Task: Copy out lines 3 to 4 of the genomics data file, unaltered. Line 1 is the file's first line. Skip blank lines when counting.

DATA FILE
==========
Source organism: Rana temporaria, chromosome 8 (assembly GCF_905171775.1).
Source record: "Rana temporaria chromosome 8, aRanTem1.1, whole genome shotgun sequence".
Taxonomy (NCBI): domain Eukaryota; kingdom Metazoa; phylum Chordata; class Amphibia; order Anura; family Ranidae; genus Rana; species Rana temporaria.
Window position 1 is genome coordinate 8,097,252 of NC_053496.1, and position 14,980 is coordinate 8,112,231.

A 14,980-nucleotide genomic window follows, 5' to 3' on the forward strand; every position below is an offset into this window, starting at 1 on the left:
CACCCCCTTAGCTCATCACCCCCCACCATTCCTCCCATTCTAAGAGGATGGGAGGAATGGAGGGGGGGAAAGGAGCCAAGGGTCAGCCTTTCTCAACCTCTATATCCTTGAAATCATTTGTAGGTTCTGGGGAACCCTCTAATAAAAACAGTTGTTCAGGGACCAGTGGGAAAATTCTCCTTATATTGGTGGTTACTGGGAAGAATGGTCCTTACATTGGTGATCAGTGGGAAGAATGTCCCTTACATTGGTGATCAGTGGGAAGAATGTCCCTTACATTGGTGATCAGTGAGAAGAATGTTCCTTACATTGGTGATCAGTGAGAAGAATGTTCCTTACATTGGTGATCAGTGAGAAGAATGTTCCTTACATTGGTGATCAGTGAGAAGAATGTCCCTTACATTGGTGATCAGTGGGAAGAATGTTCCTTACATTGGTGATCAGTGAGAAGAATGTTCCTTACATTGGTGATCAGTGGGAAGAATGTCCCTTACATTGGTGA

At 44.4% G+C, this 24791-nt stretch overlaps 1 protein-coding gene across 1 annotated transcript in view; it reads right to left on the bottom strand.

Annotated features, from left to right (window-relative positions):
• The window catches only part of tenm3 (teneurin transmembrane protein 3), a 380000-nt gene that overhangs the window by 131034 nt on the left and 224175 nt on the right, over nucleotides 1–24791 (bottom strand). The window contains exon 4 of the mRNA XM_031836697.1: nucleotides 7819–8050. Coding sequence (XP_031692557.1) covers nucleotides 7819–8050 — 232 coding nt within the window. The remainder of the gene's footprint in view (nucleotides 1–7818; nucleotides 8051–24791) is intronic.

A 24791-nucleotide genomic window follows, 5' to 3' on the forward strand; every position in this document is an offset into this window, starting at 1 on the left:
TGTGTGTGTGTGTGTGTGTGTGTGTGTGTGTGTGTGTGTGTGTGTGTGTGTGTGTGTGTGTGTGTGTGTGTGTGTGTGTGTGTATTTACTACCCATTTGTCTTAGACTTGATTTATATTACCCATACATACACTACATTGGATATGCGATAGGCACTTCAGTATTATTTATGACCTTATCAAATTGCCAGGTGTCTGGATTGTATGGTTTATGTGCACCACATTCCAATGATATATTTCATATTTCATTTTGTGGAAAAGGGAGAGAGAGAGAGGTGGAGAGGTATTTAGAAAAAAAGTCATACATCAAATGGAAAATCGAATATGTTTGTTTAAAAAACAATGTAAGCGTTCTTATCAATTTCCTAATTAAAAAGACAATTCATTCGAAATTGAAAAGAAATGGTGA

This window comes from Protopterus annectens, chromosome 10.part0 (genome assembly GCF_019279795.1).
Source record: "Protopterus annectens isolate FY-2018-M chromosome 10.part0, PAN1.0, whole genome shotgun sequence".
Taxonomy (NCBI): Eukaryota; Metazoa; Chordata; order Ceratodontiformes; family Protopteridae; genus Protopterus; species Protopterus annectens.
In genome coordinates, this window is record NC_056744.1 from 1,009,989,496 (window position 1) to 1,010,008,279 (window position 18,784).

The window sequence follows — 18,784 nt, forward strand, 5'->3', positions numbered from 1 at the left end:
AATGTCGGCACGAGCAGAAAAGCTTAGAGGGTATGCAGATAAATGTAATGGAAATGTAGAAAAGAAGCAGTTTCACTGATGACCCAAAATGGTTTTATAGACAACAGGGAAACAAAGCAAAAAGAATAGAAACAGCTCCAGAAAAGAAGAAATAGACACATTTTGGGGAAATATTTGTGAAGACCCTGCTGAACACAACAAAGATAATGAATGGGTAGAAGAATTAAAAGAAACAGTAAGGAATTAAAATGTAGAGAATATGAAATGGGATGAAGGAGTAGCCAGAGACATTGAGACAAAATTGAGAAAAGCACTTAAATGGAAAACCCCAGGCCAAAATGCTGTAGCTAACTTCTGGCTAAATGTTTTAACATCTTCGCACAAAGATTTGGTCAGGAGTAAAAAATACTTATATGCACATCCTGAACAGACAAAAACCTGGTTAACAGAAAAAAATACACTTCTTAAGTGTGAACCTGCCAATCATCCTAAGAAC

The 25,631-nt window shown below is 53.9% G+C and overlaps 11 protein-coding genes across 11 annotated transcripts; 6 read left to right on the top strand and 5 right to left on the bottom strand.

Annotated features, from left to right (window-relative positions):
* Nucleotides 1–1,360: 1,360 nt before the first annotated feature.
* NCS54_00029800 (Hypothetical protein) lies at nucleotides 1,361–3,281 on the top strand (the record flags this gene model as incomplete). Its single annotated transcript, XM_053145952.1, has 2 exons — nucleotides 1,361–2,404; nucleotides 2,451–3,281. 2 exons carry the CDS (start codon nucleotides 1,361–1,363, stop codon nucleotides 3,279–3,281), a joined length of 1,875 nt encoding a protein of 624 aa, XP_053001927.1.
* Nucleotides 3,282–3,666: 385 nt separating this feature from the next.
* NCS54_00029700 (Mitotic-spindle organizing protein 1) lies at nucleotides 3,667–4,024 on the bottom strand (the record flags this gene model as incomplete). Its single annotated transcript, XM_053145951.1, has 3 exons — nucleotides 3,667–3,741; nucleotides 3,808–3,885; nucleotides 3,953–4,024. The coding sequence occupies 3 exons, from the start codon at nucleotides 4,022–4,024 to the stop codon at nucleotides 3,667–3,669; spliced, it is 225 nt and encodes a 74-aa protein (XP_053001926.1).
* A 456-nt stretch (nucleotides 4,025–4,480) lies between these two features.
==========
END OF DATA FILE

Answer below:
Taxonomy (NCBI): domain Eukaryota; kingdom Metazoa; phylum Chordata; class Amphibia; order Anura; family Ranidae; genus Rana; species Rana temporaria.
Window position 1 is genome coordinate 8,097,252 of NC_053496.1, and position 14,980 is coordinate 8,112,231.